The Time Traveler's Wife

The Time Traveler's Wife

By (author)


You save US$0.05

Free delivery worldwide

Dispatched from the UK in 2 business days

When will my order arrive?

This extraordinary, magical novel is the story of Clare and Henry who have known each other since Clare was six and Henry was thirty-six, and were married when Clare was twenty-two and Henry thirty. Impossible but true, because Henry is one of the first people diagnosed with Chrono-Displacement Disorder: periodically his genetic clock resets and he finds himself pulled suddenly into his past or future. His disappearances are spontaneous and his experiences are alternately harrowing and amusing. The Time Traveler's Wife depicts the effects of time travel on Henry and Clare's passionate love for each other with grace and humour. Their struggle to lead normal lives in the face of a force they can neither prevent nor control is intensely moving and entirely unforgettable.

show more
  • Paperback | 624 pages
  • 110 x 176 x 46mm | 381.02g
  • Vintage Publishing
  • LondonUnited Kingdom
  • English
  • 0099546183
  • 9780099546184
  • 2,513

Other books in Contemporary Fiction

Other people who viewed this bought:

Review quote

"Moving, but worth the heartbreak" -- Glynis Barber Daily Express "At it's core The Time Traveler's Wife is an old-fashioned love story. A terrific book-startlingly original construction'" Observer "I was ridiculously entranced by Audrey Niffenegger's big, reckless novel-utterly convincing" Daily Telegraph "Niffenegger exploits the possibilities of her fantasy scenario with immense skill: no wonder this novel has spent weeks on the bestseller lists in the US. This is one of those books that makes you want to eat it up from start to finish" Guardian "Wonky, sexy, incredible" The Times

show more

About Audrey Niffenegger

Audrey Niffenegger is a visual artist and writer who lives mostly in Chicago and occasionally in London. She has published six books, including the novels The Time Traveler's Wife and Her Fearful Symmetry. She helped to found the Columbia College Chicago Center for Book and Paper Arts. Her art has been exhibited by Printworks Gallery in Chicago since 1986. She is a Professor in the Fiction Department of Columbia College. Her recent projects include a ballet, Raven Girl, in collaboration with Wayne McGregor for the Royal Opera House Ballet.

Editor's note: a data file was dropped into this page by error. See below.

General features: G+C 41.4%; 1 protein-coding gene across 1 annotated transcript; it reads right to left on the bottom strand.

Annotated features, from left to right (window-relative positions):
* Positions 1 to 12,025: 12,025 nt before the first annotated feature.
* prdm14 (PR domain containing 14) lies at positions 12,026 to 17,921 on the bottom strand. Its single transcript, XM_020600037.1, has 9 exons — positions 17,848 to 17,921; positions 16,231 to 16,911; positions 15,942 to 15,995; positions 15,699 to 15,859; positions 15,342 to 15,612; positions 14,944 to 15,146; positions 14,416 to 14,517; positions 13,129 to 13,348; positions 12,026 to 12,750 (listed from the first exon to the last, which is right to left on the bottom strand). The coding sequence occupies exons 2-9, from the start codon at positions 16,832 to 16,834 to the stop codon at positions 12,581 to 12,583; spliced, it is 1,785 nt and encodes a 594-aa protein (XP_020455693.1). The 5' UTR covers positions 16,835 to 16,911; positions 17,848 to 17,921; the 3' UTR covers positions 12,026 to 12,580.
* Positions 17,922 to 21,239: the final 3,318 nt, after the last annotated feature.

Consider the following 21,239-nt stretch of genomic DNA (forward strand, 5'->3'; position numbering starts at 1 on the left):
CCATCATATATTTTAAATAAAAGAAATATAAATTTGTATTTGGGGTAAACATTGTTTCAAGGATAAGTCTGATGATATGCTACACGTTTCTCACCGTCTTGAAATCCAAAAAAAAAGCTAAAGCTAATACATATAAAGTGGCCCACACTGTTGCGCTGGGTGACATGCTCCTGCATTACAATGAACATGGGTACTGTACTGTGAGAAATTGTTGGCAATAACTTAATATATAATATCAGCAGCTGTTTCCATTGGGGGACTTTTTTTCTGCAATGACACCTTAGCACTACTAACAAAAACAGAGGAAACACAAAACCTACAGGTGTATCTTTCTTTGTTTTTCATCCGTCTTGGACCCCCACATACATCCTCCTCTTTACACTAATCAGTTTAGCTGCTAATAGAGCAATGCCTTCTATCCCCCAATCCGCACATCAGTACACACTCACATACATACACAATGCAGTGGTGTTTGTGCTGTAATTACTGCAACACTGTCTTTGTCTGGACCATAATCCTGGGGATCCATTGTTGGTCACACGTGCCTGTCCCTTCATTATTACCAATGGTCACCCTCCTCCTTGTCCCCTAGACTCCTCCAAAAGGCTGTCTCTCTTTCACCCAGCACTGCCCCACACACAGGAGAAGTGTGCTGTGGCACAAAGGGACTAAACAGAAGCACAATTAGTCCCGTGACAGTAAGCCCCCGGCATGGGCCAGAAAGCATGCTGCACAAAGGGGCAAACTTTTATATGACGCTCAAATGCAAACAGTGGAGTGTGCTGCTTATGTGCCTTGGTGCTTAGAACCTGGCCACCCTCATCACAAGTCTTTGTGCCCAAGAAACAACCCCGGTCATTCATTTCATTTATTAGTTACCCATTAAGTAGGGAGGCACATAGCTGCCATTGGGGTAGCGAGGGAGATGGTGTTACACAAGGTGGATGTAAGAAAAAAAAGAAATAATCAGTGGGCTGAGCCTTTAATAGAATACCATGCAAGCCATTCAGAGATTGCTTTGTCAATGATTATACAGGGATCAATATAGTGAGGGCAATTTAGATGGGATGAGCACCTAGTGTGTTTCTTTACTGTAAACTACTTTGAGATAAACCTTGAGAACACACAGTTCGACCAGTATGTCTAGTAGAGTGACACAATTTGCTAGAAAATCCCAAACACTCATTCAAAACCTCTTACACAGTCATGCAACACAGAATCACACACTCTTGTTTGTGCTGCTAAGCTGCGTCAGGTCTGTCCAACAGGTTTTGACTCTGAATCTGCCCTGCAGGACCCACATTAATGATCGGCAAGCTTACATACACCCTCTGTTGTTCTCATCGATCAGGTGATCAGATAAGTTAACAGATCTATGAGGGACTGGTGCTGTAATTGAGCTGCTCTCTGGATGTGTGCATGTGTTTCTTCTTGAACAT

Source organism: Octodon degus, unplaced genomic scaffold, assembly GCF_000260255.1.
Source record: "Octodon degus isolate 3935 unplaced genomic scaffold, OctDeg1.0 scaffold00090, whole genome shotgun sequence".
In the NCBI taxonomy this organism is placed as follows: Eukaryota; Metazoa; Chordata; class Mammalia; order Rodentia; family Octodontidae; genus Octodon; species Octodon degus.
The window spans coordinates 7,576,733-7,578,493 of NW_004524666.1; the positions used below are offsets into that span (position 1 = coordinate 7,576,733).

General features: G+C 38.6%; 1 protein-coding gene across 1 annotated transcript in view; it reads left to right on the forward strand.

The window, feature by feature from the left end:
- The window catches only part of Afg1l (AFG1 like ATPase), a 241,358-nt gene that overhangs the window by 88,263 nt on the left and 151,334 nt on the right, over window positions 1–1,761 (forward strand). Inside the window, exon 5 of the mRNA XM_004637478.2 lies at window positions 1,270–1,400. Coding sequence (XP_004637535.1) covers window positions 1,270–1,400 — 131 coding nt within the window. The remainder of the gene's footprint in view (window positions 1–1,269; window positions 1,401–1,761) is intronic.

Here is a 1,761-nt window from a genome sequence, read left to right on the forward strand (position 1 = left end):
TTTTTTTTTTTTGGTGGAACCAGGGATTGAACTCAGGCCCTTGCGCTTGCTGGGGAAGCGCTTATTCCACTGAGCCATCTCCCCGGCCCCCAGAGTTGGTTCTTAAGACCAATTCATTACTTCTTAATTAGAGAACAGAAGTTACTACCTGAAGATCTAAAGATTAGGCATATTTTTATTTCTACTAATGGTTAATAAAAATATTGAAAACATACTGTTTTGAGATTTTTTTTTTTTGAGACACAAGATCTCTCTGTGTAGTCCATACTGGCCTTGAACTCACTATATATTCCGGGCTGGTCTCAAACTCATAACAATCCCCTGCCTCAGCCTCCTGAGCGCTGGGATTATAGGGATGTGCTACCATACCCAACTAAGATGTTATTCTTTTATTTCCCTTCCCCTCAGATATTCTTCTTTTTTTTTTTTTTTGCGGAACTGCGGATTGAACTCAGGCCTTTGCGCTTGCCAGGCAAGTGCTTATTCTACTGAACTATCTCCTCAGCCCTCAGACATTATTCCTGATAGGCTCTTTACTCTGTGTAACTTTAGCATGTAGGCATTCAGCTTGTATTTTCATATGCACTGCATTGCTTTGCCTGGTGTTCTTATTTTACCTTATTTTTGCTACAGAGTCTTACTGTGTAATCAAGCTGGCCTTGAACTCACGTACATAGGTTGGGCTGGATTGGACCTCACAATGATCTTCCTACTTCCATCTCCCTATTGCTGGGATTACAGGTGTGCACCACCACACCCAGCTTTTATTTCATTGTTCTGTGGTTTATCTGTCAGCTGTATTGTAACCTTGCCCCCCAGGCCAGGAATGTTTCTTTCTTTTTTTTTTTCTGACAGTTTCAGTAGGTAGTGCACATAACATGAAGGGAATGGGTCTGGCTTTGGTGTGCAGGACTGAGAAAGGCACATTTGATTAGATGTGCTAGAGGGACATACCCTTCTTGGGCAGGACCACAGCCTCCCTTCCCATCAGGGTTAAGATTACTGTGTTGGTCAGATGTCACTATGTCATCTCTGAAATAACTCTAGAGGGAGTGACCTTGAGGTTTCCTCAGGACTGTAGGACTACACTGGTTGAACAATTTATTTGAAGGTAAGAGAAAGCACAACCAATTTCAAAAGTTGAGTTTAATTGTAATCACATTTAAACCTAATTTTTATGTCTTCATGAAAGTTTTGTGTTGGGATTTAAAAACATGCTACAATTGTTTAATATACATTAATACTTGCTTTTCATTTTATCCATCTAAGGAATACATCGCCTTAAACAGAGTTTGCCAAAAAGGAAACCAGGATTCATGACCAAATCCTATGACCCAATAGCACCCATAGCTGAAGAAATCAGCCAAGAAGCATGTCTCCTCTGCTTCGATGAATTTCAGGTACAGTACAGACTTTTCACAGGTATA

show more

Customer reviews

A good book. It takes a bit of getting used to the format but once you work it out it's easy and is actually quite intrigueing thinking about how all the time travel fits together. I enjoyed more
by David and Kate Cook
This is actually the 2nd time I have read this book because I thought I had missed something the 1st time round. Everyone seems to be raving about it since the film came out, but I really don't think I did (miss anything)! Don't get me wrong it is a very cleverly written book and an ingenius topic, but I find all the flipping backwards a bit of a bind! It puts me off my stride whilst reading and gets in the way of me enjoying the book. I really wanted to like it and I do in many ways, I just find it too disjointed for my tastes. Sorry!show more
by Penny Cunningham
I can see why so many people loved this book - there's something in it for everyone! I don't normally enjoy science fiction so I originally had my reservations about the time travelling aspect of this story. My concerns about the time travelling and its potential â?~gimmick' factor were completely unfounded though. This ambitious concept was so skilfully executed it simply added to the telling of what is ultimately a modern day love story. By love story I don't just mean romance, I mean enduring love, admiration and respect found in a variety of relationships. Niffenegger's use of a dual narrative presents the tale from the two lead character's differing perspectives. This adds immense depth to the telling of the story; it also removed the need for laborious descriptive detail. The lead characters, Henry and Clare, are strikingly real despite the very unreal situations they find themselves in. They are not perfect, they don't always do the right thing and that simply heightens their likeability. This is a story that could be enjoyed by men and women in equal measure. If I had to describe this story in one word, that word would be â?~moving'. On one level, it is a very clever telling of an excellent story. On a deeper level, it's a valuable reminder of the fragility of our lives and the virtues of living in the moment - carpe diem!show more
by Joanne Peulen